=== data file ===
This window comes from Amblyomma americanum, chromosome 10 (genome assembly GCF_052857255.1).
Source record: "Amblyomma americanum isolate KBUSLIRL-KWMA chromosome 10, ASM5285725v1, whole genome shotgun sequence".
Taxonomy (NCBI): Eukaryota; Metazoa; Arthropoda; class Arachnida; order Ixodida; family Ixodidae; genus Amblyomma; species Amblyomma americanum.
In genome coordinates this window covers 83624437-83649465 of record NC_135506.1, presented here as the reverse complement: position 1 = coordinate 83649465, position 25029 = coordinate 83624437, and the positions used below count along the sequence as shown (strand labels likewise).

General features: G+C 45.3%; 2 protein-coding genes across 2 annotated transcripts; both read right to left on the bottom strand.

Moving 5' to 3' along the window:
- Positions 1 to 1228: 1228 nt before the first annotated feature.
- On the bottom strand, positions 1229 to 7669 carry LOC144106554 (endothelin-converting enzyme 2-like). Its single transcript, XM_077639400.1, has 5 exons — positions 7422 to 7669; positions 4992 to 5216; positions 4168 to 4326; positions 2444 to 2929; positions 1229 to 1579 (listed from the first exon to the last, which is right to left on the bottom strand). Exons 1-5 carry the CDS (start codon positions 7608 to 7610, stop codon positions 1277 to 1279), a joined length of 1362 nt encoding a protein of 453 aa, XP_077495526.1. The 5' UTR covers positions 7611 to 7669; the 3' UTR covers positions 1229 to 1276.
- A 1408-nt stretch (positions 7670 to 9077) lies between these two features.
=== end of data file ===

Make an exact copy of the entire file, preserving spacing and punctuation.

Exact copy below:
This window comes from Amblyomma americanum, chromosome 10 (genome assembly GCF_052857255.1).
Source record: "Amblyomma americanum isolate KBUSLIRL-KWMA chromosome 10, ASM5285725v1, whole genome shotgun sequence".
Taxonomy (NCBI): Eukaryota; Metazoa; Arthropoda; class Arachnida; order Ixodida; family Ixodidae; genus Amblyomma; species Amblyomma americanum.
In genome coordinates this window covers 83624437-83649465 of record NC_135506.1, presented here as the reverse complement: position 1 = coordinate 83649465, position 25029 = coordinate 83624437, and the positions used below count along the sequence as shown (strand labels likewise).

General features: G+C 45.3%; 2 protein-coding genes across 2 annotated transcripts; both read right to left on the bottom strand.

Moving 5' to 3' along the window:
- Positions 1 to 1228: 1228 nt before the first annotated feature.
- On the bottom strand, positions 1229 to 7669 carry LOC144106554 (endothelin-converting enzyme 2-like). Its single transcript, XM_077639400.1, has 5 exons — positions 7422 to 7669; positions 4992 to 5216; positions 4168 to 4326; positions 2444 to 2929; positions 1229 to 1579 (listed from the first exon to the last, which is right to left on the bottom strand). Exons 1-5 carry the CDS (start codon positions 7608 to 7610, stop codon positions 1277 to 1279), a joined length of 1362 nt encoding a protein of 453 aa, XP_077495526.1. The 5' UTR covers positions 7611 to 7669; the 3' UTR covers positions 1229 to 1276.
- A 1408-nt stretch (positions 7670 to 9077) lies between these two features.